Life cycle of coccidia 

Coccidia are strongly host specific (can infect only one species of host or additional intermediate hosts). So if Your chicken get coccidia - Your health will not be disturbed !
BUT - there is always a 'BUT' - Veterinary medicine uses the word 'coccidia' as a pool of very different species - as they treat them mostly with the same medicine (antibiotics-coccidiostatics). So -sometimes- your veterinarian tells you the diagnose 'coccidia' he/she is not able to tell you the species he/she found i.e. in your puppies guts. Try to find out more about coccidia!

The infection of animals by coccidia is the result of an ingestion of water or food contaminated by the infectious stage - the sporulated oocysts . Most of the time it is a matter of hygiene. The oocysts wall is mechanically (or/and enzymatically) broken in the stomach/gut.

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Sporocysts (A) are set free and are exposed to enzymes (trypsin and bile). As the result sporozoites (the invaders) are released (B). They are characterized by typical organells (see sporozoite). Sporozoites move actively and enter epithelial cells for their further development (1).

What about Invasion!

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Once intracellular (in its parasitophorous vacuole), the sporozoite rounds up and develops to a so called schizont of the first generation (schizont syn. meront) (2)(3). Merozoite formation takes place within the schizonts. Depending on the species hundreds or thousands merozoites are formed.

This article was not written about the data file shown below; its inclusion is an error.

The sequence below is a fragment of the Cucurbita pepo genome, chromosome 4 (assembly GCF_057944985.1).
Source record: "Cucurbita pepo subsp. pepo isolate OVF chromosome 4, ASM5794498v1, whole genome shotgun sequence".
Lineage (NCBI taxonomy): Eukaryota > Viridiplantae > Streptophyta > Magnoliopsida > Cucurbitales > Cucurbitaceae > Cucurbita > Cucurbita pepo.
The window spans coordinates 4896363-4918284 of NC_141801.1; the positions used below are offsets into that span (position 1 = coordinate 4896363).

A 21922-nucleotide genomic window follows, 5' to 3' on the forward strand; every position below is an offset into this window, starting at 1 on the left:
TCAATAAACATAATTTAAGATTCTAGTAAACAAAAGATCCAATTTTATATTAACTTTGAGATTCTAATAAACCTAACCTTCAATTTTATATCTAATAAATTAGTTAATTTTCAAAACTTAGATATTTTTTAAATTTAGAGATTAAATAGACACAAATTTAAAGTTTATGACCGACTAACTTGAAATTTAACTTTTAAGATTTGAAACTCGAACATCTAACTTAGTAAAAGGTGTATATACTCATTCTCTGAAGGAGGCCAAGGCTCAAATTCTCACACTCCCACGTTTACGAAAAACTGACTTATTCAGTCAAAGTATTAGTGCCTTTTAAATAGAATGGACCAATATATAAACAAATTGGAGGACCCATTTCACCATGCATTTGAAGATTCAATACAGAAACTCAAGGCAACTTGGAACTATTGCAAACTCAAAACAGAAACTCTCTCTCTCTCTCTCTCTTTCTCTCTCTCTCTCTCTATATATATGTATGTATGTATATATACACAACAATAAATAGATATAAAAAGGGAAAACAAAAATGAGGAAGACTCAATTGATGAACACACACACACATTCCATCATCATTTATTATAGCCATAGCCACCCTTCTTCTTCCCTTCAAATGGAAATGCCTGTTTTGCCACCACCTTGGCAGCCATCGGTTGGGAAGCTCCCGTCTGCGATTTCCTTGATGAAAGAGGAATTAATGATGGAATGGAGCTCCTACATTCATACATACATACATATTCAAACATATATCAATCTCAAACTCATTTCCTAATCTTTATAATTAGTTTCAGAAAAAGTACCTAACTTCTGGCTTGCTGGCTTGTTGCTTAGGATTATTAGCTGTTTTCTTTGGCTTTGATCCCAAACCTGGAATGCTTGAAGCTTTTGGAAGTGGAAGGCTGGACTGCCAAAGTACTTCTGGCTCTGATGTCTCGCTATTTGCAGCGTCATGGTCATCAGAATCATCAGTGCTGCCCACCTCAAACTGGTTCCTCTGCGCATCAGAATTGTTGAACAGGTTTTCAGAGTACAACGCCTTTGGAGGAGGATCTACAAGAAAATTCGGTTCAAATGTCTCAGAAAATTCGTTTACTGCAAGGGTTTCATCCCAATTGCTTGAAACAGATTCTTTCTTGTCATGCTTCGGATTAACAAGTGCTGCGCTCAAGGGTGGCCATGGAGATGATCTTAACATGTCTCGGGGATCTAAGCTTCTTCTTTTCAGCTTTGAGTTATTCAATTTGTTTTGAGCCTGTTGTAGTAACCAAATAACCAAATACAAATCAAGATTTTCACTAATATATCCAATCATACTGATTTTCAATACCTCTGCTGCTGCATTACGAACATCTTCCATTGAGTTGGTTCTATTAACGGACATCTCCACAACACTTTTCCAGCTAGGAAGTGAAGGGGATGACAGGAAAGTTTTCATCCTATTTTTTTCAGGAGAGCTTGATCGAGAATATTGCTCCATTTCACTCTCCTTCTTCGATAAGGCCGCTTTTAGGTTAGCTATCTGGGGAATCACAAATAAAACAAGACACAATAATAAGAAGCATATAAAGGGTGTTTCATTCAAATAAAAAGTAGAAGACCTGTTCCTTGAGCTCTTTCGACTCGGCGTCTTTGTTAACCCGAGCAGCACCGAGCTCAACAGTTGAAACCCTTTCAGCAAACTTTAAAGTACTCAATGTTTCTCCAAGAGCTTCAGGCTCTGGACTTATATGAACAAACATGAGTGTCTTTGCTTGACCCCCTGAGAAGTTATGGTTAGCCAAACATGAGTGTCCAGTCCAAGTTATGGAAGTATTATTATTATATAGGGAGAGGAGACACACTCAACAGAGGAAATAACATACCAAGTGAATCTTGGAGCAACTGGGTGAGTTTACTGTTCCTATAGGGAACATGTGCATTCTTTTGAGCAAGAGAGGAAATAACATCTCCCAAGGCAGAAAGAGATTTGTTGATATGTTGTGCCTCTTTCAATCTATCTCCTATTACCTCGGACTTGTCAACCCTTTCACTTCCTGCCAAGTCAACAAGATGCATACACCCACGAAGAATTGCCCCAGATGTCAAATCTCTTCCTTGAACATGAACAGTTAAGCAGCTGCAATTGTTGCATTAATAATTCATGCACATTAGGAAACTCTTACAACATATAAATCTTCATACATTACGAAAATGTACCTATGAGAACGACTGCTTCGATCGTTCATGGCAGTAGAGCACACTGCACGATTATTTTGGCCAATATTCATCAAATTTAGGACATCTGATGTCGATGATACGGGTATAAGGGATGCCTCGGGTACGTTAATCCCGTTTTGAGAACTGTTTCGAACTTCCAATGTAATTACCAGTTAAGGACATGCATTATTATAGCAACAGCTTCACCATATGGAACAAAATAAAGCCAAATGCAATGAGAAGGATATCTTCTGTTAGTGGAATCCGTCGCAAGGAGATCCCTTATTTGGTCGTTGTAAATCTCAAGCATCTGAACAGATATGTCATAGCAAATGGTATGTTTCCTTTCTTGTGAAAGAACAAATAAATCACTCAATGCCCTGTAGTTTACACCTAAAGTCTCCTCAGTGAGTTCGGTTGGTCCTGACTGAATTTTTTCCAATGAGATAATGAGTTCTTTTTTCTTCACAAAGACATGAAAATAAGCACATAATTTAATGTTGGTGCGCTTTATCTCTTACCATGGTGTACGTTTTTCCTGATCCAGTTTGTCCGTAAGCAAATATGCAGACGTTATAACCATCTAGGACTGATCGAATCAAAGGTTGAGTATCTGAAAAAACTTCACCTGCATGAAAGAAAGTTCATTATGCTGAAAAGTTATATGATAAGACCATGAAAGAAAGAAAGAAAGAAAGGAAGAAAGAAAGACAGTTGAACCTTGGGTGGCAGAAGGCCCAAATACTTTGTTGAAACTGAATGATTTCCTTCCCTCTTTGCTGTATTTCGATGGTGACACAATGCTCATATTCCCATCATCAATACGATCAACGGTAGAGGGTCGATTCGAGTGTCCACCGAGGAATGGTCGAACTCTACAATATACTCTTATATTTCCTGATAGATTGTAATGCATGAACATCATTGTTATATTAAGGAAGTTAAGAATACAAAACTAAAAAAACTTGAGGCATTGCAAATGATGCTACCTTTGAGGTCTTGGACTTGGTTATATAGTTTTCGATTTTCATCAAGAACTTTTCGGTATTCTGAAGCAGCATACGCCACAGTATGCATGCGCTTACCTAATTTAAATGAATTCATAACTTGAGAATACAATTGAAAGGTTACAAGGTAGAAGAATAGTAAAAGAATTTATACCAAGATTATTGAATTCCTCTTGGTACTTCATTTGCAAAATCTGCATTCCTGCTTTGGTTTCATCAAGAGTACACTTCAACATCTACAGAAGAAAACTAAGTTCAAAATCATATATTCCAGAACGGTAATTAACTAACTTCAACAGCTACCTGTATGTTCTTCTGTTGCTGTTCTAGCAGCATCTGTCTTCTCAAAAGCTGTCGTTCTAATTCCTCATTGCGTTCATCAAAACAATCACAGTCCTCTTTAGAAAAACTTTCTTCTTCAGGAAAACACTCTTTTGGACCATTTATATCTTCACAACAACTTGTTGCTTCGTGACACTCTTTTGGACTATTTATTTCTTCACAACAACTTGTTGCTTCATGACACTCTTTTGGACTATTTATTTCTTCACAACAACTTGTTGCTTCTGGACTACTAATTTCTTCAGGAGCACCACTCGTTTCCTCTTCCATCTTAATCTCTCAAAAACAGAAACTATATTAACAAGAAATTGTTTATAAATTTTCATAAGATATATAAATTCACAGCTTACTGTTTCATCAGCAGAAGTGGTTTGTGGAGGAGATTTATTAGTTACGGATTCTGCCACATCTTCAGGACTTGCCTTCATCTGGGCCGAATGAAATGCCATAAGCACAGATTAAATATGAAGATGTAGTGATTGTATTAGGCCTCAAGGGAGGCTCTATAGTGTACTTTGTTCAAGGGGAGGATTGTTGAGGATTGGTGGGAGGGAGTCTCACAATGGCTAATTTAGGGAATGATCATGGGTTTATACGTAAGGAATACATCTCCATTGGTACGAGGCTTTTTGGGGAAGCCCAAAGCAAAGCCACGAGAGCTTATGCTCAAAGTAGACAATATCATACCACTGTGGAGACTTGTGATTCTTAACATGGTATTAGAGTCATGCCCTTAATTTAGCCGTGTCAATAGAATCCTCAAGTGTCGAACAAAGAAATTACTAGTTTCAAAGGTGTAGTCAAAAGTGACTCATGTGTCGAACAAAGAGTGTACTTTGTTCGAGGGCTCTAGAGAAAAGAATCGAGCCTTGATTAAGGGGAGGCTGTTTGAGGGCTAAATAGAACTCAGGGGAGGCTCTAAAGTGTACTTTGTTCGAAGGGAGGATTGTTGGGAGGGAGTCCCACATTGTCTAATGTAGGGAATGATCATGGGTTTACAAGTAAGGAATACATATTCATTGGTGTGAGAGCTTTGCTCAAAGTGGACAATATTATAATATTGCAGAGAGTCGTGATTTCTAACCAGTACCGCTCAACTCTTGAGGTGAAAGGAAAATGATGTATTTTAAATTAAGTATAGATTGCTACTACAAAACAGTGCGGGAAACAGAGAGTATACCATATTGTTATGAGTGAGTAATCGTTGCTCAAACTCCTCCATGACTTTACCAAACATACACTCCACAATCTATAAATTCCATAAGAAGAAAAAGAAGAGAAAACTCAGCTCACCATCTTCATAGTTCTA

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By destroying the host cell the released merozoites can invade new epithelial cells (4) and develop to schizonts II (second generation) (5). Merozoites of generations differ in size and quantity.

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Released merozoites II may give rise to an additional third generation of schizonts (6)(some Eimeria species even developed a fourth merogony step) or switch to sexual developmental stages (s.c. gamonts). We still do not know the trigger for 'male' or 'female' development. Even if you infect a chicken with a single sporozoite - the so called female macrogamet and male microgamets are formed. By the way all sporozoites and merozoites are 'halpoid' - like sperms.

(7 - male called microgamont)

(8 - female called macrogamont).
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The process of fertilization (9+10 - microgametes enter actively macrogametes) leads to the formation of an intrazellular zygote (with highly impermeable oocyst wall). The zygote becomes a young oocyst thereby destroying the host cell (11). Oocysts (unsporulated type see 11) are discharged in the faeces.

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Sporulation (12) takes place in warm and wet soil (litter). Probes derived directly from faeces of infected animals will mostly contain unsporulated oocysts. Probes from the litter will show sporulated oocysts with 4 sporocysts containing 2 sporozoites each (Eimeria type).

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